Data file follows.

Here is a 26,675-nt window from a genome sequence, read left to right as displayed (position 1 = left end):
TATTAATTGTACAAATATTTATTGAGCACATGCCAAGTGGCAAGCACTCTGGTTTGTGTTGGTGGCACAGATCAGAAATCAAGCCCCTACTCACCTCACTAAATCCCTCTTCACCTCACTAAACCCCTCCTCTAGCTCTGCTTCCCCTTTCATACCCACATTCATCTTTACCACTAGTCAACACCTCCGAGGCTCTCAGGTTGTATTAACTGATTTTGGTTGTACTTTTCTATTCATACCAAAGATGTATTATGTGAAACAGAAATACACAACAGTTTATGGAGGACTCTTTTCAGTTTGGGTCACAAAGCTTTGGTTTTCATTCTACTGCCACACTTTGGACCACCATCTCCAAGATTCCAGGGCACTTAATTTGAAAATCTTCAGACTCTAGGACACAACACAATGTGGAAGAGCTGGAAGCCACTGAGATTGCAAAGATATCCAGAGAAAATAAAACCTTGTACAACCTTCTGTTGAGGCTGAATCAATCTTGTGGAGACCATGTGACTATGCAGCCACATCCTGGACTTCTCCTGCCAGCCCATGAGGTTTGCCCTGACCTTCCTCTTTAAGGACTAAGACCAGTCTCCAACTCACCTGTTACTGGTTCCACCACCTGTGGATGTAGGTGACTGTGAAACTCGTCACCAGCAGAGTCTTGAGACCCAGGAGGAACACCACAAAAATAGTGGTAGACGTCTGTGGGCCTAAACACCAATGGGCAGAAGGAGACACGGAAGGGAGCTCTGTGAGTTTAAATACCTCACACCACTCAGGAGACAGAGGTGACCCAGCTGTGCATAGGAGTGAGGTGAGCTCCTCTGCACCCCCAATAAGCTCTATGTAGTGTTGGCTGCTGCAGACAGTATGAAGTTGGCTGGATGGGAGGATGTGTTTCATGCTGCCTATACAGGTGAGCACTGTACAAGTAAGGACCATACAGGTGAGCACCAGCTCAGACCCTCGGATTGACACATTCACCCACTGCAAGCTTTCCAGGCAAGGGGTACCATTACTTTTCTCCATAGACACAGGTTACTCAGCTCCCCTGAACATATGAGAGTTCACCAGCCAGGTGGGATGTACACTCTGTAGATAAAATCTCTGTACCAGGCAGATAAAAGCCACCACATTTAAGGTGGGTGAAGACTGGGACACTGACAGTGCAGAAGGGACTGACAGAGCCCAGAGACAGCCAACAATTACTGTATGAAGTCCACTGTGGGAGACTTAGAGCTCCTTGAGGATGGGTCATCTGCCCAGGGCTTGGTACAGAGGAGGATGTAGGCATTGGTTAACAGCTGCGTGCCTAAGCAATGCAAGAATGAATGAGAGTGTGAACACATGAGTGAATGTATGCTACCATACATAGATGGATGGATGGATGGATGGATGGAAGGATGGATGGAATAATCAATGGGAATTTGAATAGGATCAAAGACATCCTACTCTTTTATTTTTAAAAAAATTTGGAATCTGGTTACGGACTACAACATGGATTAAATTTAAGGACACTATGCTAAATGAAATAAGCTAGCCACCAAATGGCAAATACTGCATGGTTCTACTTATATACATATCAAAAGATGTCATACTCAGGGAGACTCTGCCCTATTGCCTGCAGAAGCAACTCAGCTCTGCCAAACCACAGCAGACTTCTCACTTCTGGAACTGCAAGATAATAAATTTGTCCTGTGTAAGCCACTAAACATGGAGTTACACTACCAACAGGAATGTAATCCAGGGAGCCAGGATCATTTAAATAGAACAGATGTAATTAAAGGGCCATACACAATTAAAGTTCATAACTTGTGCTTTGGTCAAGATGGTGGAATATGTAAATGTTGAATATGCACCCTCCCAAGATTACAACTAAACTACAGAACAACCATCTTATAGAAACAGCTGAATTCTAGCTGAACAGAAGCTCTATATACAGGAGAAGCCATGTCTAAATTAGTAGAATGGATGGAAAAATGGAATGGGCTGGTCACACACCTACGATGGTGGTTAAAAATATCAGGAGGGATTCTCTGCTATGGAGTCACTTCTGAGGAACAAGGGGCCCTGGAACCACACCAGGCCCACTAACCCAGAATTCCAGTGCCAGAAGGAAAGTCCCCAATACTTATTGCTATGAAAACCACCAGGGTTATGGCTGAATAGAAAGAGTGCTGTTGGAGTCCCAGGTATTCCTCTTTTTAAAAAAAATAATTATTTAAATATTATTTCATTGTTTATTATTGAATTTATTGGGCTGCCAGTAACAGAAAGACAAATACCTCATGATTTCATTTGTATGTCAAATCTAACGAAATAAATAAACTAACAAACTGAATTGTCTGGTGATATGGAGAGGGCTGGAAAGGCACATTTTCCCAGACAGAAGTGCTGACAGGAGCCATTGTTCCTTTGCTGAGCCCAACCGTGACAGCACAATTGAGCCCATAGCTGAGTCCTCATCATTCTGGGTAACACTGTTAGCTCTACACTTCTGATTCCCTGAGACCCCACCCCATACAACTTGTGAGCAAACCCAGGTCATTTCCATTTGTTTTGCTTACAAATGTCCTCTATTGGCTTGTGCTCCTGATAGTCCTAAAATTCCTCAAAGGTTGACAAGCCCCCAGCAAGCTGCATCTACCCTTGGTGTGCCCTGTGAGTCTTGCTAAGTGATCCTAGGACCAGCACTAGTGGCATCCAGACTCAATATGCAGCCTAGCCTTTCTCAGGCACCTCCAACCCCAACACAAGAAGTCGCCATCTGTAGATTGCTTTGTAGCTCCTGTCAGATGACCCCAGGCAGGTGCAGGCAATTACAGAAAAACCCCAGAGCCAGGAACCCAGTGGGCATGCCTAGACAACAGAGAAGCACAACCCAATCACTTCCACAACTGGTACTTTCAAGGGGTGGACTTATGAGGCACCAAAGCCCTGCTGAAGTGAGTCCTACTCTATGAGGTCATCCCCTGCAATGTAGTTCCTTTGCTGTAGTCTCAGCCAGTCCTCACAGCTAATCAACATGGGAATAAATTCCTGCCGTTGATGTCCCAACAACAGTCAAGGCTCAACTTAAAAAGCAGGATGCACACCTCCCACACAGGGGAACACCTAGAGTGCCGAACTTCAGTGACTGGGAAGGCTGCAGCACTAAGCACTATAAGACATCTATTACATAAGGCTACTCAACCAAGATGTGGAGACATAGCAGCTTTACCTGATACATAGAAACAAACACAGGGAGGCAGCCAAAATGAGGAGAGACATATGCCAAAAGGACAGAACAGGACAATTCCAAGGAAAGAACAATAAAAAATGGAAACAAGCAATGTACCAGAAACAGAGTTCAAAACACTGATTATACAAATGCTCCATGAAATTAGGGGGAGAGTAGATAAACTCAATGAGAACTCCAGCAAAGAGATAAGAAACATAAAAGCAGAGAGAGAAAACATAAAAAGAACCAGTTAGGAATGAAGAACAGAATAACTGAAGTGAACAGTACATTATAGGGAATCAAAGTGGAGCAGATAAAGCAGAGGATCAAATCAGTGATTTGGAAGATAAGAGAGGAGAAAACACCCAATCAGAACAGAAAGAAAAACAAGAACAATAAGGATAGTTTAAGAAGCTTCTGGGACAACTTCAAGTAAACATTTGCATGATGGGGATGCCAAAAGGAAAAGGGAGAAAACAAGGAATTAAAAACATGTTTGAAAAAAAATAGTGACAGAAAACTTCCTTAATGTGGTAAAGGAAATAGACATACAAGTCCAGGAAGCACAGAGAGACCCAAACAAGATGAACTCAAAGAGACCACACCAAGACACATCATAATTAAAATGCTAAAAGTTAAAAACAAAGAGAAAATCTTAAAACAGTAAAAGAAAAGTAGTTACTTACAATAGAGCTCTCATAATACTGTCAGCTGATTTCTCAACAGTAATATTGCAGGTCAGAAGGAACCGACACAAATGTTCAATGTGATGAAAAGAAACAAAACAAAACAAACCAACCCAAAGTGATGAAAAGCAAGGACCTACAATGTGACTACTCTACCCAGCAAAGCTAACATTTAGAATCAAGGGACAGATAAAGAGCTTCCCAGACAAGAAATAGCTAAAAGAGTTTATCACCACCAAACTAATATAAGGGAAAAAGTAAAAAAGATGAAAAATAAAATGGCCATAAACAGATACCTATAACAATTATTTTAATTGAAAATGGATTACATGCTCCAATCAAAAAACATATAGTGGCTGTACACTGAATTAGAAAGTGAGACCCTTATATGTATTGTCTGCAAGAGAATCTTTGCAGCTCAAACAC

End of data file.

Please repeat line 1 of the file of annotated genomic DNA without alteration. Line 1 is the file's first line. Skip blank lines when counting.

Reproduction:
Here is a 26,675-nt window from a genome sequence, read left to right as displayed (position 1 = left end):